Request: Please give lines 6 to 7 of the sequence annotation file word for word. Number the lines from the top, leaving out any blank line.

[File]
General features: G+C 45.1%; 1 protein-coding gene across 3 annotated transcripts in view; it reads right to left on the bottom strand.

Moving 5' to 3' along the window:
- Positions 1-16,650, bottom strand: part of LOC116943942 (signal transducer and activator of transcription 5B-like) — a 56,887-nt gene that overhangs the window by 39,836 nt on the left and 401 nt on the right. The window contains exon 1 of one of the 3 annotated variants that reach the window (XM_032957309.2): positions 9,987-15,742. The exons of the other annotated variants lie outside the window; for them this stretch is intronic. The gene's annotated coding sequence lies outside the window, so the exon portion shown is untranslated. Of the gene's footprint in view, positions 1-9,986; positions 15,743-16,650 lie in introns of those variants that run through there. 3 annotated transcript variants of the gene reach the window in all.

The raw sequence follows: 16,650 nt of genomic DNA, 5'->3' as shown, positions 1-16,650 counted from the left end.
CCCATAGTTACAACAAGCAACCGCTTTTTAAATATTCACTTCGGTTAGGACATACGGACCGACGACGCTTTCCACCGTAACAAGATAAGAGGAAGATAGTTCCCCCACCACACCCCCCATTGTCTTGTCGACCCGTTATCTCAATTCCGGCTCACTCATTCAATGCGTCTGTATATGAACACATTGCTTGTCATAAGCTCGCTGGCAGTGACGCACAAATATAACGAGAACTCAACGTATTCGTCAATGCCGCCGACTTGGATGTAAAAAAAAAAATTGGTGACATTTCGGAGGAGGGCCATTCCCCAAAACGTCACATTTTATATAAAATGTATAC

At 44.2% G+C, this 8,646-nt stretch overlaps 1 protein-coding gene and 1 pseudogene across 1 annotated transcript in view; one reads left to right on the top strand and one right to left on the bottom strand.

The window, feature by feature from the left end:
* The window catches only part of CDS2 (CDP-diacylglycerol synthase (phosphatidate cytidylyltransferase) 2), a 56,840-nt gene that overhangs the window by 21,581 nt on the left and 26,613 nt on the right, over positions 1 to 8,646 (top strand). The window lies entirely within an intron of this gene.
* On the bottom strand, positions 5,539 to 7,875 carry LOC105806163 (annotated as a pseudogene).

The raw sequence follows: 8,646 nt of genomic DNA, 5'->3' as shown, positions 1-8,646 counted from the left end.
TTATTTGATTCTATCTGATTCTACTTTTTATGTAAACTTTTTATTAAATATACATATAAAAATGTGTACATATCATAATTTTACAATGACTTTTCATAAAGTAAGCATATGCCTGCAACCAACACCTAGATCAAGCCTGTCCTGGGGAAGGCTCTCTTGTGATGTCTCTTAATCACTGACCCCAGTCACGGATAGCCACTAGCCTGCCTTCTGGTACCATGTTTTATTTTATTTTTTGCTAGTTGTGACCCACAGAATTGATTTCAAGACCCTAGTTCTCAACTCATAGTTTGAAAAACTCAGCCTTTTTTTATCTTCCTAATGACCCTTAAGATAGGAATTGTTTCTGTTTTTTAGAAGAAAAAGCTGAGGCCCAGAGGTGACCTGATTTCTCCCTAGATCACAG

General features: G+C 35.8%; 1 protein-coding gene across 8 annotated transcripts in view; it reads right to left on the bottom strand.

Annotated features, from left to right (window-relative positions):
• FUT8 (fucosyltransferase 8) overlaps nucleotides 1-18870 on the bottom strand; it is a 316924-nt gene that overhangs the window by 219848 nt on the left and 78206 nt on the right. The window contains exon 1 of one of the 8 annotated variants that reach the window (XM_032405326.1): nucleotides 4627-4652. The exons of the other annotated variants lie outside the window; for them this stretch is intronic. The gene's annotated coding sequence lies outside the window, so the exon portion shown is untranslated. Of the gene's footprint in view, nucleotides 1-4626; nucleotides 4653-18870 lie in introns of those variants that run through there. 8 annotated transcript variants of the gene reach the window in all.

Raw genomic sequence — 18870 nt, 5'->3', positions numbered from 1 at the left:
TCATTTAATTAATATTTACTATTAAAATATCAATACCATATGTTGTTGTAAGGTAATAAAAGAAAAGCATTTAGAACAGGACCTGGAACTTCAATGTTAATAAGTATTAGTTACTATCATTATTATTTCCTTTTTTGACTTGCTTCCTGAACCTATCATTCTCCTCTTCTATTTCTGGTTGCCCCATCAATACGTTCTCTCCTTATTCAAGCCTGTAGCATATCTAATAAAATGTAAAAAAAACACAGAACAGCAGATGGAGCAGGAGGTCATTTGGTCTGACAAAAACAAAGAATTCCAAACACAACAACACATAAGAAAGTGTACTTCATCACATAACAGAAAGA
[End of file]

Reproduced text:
At 44.2% G+C, this 8,646-nt stretch overlaps 1 protein-coding gene and 1 pseudogene across 1 annotated transcript in view; one reads left to right on the top strand and one right to left on the bottom strand.

The window, feature by feature from the left end: